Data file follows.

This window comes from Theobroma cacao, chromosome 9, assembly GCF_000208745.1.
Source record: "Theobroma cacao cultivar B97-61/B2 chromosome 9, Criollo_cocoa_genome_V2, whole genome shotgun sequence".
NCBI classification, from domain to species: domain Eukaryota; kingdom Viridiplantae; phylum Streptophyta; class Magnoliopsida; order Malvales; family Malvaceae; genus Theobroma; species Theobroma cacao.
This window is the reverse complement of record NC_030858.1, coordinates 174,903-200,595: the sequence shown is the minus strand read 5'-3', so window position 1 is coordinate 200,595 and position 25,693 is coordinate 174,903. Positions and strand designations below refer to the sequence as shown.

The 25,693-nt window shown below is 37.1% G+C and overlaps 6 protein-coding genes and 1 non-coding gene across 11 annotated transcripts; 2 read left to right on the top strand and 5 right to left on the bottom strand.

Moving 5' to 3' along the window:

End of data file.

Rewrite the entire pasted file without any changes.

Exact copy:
This window comes from Theobroma cacao, chromosome 9, assembly GCF_000208745.1.
Source record: "Theobroma cacao cultivar B97-61/B2 chromosome 9, Criollo_cocoa_genome_V2, whole genome shotgun sequence".
NCBI classification, from domain to species: domain Eukaryota; kingdom Viridiplantae; phylum Streptophyta; class Magnoliopsida; order Malvales; family Malvaceae; genus Theobroma; species Theobroma cacao.
This window is the reverse complement of record NC_030858.1, coordinates 174,903-200,595: the sequence shown is the minus strand read 5'-3', so window position 1 is coordinate 200,595 and position 25,693 is coordinate 174,903. Positions and strand designations below refer to the sequence as shown.

The 25,693-nt window shown below is 37.1% G+C and overlaps 6 protein-coding genes and 1 non-coding gene across 11 annotated transcripts; 2 read left to right on the top strand and 5 right to left on the bottom strand.

Moving 5' to 3' along the window: